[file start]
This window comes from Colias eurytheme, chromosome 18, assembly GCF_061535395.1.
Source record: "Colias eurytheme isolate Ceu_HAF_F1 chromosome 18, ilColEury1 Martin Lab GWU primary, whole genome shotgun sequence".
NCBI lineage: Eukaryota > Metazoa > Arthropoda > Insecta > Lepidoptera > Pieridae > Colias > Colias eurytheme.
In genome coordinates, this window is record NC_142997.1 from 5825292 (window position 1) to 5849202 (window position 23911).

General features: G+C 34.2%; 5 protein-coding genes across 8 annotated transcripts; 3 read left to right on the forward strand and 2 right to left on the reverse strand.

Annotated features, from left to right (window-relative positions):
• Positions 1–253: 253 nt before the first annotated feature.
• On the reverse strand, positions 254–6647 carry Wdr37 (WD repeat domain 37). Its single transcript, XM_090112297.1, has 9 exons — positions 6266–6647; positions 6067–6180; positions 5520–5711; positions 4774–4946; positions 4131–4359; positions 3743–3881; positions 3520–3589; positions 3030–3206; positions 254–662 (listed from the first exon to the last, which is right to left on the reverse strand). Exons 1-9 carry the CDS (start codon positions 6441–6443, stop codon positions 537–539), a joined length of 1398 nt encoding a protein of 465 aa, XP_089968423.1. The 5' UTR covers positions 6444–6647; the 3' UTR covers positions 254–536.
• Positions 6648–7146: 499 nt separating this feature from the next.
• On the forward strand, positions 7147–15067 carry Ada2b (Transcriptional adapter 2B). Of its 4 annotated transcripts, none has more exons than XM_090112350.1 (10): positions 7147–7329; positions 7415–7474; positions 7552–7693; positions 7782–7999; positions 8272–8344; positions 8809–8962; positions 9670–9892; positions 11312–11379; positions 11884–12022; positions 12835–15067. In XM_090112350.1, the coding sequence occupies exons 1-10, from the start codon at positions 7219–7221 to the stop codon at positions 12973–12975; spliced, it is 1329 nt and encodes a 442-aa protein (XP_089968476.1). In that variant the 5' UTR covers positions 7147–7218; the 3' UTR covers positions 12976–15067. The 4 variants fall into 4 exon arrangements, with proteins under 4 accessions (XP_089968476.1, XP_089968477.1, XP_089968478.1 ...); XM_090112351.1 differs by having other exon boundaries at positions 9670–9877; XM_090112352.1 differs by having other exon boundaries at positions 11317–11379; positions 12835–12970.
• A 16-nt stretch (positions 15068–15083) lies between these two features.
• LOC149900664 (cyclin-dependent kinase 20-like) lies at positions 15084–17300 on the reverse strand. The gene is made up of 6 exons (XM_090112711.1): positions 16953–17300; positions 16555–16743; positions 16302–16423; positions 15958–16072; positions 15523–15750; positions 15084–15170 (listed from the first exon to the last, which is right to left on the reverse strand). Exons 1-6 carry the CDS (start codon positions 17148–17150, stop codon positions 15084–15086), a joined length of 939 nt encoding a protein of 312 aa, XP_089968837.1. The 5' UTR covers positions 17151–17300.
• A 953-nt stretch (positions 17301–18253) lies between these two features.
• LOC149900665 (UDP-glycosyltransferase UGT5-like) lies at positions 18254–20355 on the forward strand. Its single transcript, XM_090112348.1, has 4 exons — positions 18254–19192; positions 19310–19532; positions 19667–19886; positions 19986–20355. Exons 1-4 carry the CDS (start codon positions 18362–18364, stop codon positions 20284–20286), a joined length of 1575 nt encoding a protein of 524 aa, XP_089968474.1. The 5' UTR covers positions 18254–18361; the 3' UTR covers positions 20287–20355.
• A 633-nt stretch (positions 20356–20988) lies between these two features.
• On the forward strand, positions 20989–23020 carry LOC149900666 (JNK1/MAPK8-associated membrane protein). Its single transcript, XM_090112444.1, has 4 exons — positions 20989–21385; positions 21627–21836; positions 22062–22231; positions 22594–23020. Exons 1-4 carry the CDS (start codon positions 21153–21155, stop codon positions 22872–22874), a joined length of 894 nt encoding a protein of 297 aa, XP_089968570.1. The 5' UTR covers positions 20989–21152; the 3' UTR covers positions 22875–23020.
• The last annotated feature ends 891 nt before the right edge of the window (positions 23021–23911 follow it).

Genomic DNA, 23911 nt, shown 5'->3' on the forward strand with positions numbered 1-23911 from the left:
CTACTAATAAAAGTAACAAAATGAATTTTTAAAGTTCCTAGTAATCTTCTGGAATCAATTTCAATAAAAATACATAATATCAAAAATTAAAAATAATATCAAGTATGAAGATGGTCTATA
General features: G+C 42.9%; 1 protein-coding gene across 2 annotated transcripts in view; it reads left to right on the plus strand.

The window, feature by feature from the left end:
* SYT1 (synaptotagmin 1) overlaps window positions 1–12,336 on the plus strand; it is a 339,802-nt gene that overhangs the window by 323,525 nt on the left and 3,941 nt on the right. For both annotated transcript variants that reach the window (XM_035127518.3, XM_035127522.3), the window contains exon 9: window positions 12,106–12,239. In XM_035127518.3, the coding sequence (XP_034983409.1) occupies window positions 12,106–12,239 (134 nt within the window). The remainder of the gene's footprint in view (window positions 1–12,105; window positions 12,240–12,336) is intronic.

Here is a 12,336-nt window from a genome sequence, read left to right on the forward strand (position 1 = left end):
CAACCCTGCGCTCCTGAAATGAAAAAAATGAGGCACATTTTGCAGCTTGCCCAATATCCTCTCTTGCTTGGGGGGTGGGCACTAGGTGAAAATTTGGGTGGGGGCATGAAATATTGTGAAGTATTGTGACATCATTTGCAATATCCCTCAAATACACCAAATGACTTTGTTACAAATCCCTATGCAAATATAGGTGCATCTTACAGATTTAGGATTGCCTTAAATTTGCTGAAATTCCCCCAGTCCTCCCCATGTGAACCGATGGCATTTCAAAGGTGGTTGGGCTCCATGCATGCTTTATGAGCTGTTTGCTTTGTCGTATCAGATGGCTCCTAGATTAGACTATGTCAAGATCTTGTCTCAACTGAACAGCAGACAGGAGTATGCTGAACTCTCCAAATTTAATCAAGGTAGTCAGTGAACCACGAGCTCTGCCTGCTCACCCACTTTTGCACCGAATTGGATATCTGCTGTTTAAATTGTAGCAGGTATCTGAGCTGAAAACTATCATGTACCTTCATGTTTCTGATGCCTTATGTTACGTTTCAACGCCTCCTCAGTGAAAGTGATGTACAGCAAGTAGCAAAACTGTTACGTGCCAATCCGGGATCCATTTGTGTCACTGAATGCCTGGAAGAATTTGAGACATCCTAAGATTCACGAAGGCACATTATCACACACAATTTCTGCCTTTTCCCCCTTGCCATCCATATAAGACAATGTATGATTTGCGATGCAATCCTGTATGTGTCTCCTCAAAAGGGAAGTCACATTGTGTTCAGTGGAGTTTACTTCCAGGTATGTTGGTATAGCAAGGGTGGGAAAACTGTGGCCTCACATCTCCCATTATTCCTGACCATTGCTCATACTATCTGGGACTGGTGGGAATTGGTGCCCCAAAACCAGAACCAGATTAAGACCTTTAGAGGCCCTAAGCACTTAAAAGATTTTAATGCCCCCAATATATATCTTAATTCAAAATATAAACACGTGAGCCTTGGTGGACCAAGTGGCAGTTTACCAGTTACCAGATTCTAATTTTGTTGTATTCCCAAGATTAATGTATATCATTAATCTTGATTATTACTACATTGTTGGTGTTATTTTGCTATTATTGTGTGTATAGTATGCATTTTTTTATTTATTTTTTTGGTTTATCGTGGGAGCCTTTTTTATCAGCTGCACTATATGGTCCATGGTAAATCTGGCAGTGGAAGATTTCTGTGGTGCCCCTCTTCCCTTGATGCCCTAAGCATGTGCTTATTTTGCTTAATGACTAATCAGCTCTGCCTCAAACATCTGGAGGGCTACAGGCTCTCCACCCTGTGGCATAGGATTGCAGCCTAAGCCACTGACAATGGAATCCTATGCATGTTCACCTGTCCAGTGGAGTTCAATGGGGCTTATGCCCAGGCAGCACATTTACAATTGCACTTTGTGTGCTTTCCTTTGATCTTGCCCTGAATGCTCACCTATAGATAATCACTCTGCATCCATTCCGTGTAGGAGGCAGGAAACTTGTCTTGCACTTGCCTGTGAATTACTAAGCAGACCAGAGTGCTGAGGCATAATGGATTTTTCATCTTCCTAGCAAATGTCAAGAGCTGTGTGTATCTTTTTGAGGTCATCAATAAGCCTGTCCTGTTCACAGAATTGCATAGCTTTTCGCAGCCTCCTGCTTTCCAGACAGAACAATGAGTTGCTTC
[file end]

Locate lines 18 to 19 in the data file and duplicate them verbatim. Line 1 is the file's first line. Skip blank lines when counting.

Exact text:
Genomic DNA, 23911 nt, shown 5'->3' on the forward strand with positions numbered 1-23911 from the left:
CTACTAATAAAAGTAACAAAATGAATTTTTAAAGTTCCTAGTAATCTTCTGGAATCAATTTCAATAAAAATACATAATATCAAAAATTAAAAATAATATCAAGTATGAAGATGGTCTATA